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Google Ads malvertising campaign prompts questions around Search security

A leading security researcher has called into question why Google still allows malware links to top search results

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Paid advertising links on Google Search are being used by cyber criminals to push malware, in a strategy that could threaten businesses looking to use free software.

Top listings on the search engine that purport to link to legitimate software websites were instead found to be decoys leading to websites containing malware such as infostealers.

The abuse of Google's ubiquitous search engine was brought to light after a cryptocurrency influencer mistakenly downloaded a malicious package after clicking on an advertising link for popular streaming software OBS.

After running the executable file provided on the website, the victim's accounts on Substack and Twitter were hacked, and their NFT wallet was stolen.

Security researcher Will Dormann detailed the issue in a Twitter thread, and openly questioned why Google-owned threat analyser VirusTotal cannot be used to automatically check sponsored links for malware.

The popular file and link-checking website was acquired by Google in 2012, and flagged the malvertising links used in the campaign as threats when manually fed into the system.

Despite this, Google had not prevented the links from being blacklisted on their Ads platform, seemingly accepting money from threat actors without checking the listed links for threats at all.

In other cases, Dormann noted that VirusTotal didn’t flag links as malicious even though inspection of the packages they pushed contained highly suspicious Powershell commands.

He alleged that the threat actor behind this package is still paying Google for fake listings on software such as VLC Media Player, Rufus, and uTorrent.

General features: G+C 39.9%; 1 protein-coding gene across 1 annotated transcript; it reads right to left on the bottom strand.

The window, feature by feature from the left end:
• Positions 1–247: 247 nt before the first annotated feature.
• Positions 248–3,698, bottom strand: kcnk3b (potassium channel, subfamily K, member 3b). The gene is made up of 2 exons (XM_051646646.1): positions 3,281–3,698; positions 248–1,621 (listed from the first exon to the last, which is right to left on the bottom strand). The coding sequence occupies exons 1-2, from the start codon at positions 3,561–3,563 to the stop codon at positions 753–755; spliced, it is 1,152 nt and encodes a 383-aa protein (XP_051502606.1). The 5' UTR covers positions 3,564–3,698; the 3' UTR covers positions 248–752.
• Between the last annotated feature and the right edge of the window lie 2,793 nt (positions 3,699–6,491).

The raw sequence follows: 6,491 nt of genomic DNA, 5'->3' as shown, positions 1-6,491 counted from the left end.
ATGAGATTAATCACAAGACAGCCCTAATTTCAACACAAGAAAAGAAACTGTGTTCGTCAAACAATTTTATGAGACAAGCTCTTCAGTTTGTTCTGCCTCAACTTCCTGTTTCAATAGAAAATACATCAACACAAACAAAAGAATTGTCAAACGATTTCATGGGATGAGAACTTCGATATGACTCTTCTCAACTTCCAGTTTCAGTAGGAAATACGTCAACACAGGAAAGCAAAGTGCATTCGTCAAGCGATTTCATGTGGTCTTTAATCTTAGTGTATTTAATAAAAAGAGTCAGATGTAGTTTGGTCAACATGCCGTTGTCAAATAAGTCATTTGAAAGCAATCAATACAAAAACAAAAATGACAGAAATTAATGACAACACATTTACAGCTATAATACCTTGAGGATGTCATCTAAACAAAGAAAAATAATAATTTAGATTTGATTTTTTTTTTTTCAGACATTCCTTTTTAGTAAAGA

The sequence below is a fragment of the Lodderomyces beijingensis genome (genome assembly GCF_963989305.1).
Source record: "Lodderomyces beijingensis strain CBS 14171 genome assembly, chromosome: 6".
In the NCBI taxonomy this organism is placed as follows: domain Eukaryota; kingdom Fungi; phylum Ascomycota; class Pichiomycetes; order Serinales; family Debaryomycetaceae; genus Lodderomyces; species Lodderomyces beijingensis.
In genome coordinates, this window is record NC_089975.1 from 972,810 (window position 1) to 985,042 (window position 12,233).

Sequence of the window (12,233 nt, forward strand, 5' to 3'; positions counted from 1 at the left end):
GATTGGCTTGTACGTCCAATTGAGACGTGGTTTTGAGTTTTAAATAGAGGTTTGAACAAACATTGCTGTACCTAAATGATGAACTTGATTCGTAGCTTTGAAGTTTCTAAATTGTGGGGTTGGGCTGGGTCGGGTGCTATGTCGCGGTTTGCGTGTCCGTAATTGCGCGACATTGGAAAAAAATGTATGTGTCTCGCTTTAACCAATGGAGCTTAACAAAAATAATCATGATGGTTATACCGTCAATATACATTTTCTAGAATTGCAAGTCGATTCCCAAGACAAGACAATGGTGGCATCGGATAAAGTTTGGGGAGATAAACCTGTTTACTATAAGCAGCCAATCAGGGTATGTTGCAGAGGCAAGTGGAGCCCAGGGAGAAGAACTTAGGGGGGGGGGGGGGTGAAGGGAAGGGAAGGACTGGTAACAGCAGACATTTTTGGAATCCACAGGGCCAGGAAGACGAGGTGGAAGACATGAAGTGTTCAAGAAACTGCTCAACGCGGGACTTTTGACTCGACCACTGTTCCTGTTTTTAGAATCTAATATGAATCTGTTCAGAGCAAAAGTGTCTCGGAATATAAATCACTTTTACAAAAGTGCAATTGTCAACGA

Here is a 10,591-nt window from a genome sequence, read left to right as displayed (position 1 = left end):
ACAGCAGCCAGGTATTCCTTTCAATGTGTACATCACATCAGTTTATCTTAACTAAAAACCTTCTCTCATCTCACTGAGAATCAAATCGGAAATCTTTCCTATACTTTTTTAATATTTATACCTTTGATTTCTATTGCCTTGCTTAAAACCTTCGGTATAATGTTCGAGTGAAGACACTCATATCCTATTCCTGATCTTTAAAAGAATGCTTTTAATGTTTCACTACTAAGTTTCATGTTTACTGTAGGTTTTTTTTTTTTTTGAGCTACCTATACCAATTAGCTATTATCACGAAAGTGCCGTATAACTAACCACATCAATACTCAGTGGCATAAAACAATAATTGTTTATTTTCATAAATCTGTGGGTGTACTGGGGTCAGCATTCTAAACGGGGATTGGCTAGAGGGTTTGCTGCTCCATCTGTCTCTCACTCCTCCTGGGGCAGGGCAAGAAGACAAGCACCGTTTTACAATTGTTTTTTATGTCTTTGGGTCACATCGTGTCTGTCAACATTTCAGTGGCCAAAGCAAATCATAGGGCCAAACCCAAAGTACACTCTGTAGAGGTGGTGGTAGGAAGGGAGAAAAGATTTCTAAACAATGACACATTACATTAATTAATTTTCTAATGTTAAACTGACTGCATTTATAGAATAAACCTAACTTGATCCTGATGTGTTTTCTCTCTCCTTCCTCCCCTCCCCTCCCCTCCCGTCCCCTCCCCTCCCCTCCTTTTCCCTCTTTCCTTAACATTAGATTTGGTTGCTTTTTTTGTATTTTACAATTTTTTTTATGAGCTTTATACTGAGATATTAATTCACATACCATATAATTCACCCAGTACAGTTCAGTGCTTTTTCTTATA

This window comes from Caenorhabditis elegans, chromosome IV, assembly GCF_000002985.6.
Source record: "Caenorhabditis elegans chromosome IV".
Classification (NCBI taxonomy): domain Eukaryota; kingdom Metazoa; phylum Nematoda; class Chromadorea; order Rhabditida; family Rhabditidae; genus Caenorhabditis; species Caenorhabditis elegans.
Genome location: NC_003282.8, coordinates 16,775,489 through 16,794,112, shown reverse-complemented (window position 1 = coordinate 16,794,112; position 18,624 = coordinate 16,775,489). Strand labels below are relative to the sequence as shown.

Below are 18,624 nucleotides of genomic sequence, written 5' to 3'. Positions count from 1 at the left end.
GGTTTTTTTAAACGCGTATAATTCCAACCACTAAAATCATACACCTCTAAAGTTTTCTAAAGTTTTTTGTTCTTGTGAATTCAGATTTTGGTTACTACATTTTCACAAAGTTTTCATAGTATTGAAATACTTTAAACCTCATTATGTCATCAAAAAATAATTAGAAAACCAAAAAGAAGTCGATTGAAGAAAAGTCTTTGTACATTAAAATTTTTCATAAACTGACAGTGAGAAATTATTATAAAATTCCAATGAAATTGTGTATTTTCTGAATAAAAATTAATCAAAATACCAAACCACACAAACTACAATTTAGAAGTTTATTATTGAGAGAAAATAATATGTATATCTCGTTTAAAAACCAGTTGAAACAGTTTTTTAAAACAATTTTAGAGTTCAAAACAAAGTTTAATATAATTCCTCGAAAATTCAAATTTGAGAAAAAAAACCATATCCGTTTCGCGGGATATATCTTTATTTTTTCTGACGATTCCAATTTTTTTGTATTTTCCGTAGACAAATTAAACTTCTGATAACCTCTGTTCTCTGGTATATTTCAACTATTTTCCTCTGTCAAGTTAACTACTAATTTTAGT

Small and medium businesses could be at particular risk from this campaign, as these firms typically rely on free media and productivity software, the likes of which are being mimicked.

Some software developers appear to be aware of the issue, as those behind Notepad++ appear to have spent money to ensure their software appears in results first. OBS has issued an official warning and linked the only legitimate site from which its software may be obtained.

Malvertising, the method through which malicious software or links are hidden in seemingly safe advertising, is often used by hackers on untrustworthy websites behind suspicious banner ads. 

“Protecting users is our top priority,” said a Google spokesperson in response to a request from IT Pro.

“We take dishonest business practices very seriously and consider them to be an egregious violation of our policies. Where we find ads that breach our policies we take immediate action.”

Google's ad policy prohibits the posting of links that hide malware, and in January 2021 the firm began to ask advertisers registered in certain countries to verify their identity.

The company did not directly respond to questions regarding why it has not implemented automatic VirusTotal scans for links on their platform.

Malvertising: A deeper issue

The HP Wolf Security Threat Research Team published a report on malvertising campaigns that used fake listings for popular free software as an attack vector.

Programs such as Audacity, Teams, Discord, and the Adobe Creative Cloud suite of apps were used as bait by threat actors to distribute malware.

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Vidar Stealer, a malware strain used to steal data such as passwords and cryptocurrency wallets from victims, was one such program spread in the campaign, along with the Trojan IcedID which is used to steal financial credentials and compromise corporate networks.

Researchers noted that malicious packages downloaded through the campaign were large, with one example being 343MB. This is believed to be an antivirus evasion tactic, as larger files can circumvent automatic scans with some software.

“Many organisations use software distribution systems, which means that the software does not have to be downloaded by the end user but is provided by the system administrator,” said Patrick Schläpfer, malware analyst at HP Wolf Security.

“If you even block the download of such software for end users, you greatly limit this attack vector and are even more protected against such attacks.”

The use of Google Ads to deliver malware was also previously highlighted in July 2022 when Malwarebytes researchers warned of Google search results hiding malicious links. The sophisticated campaign used inline frames to push malicious domains onto users without revealing their URLs.

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